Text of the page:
The inability to communicate underlies one of the most disabling aspects of injury to the central nervous system, and includes the inability to perform rudimentary tasks such as flexing and extending ones'limb or moving a simple cursor on a screen. While the majority of studies thus far have targeted the intrinsic repair or regeneration of damaged areas of the central nervous system such as brainstem or proximal cervical spinal cord, alternative approaches for redirecting information between areas that remain functionally intact is largely unexplored. Work by our group and others has demonstrated that neuronal activity in cortical and subcortical areas responsible for motor control can accurately predict volitional movement intention, and that delivery of event-related electrical stimuli in areas responsible for motor production can reproducibly alter targeted limb movement. In the current study, we aim to extend these findings by systematically matching and altering motor intent with movement production in primates performing a motor directional task. To this end, we will obtain single-neuronal recording from the same subcortical areas shown to predict motor intention and use a similar system design to deliver electrical stimuli to the ventral spinal cord in order to approximate and alter movement production. Changes in neuronal activity will be examined over multiple trials as observed movements predicted by neuronal activity are made to either correspond or mismatch movements produced by spinal cord stimulation. These findings will provide a unique perspective into the individual roles that motor neuronal plasticity and spinal efferent activity play in adaptive motor control, and may offer valuable new insight into the development of prosthetic designs aimed at restoring volitional movement.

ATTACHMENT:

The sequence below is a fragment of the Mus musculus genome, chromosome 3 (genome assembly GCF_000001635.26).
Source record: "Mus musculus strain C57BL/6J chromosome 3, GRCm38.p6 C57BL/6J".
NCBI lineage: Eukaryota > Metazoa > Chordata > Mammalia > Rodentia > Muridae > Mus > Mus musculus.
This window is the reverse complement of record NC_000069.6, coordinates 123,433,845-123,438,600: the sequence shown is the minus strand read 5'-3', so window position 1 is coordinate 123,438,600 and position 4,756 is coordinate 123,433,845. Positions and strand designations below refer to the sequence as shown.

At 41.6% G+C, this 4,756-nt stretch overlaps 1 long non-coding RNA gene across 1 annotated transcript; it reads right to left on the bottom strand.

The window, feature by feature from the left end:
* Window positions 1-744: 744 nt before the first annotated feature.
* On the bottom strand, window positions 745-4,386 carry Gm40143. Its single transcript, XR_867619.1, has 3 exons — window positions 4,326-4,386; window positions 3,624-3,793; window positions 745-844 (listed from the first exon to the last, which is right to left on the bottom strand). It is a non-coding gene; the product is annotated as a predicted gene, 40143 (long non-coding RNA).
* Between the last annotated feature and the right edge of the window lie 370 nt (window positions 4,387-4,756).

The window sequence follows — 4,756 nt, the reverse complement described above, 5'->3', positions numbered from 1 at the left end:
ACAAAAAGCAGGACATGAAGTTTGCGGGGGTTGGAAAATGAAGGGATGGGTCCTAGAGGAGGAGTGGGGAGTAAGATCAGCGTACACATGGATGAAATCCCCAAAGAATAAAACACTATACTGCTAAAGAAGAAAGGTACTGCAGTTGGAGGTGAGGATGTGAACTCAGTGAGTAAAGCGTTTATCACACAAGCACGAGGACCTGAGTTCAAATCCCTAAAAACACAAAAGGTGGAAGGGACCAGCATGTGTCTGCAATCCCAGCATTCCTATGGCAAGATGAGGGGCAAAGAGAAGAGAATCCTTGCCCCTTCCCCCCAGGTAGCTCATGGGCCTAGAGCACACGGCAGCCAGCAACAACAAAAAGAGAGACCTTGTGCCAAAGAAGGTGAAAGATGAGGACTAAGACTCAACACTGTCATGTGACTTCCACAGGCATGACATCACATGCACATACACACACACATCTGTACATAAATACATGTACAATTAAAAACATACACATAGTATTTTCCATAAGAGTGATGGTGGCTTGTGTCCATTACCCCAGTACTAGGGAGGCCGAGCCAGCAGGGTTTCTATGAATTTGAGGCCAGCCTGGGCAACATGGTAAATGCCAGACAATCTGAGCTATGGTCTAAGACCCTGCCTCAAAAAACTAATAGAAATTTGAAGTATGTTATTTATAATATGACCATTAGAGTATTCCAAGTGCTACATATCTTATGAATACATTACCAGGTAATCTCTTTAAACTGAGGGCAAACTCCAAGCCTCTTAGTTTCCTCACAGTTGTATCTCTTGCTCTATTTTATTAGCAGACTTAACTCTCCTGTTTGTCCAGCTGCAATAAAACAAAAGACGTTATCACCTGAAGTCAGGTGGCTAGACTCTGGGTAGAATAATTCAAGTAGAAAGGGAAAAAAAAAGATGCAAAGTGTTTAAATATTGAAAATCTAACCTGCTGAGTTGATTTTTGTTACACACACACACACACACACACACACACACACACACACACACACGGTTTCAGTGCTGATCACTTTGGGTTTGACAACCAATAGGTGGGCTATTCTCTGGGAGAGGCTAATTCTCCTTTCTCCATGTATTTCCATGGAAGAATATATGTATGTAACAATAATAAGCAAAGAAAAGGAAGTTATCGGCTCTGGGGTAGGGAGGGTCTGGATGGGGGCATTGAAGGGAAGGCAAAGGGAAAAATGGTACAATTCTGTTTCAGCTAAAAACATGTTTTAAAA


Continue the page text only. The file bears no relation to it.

Motor deficit is among the most debilitating aspects of subjects suffering injury to the central nervous system. Despite continued efforts to develop treatments for patients with such injury, there remain few and often no options available for reconstituting volitional motor control. The proposed project aims to explore a novel approach for restoring motor communication that is based on a system design developed by our group for use in awake-behaving primates. The significant social impact of such devices has already been demonstrated with the emergence of cochlear, brainstem and retinal prosthetic implants, and may similarly provide significant benefit for patients with motor disability resulting from brainstem and proximal spinal cord injury.
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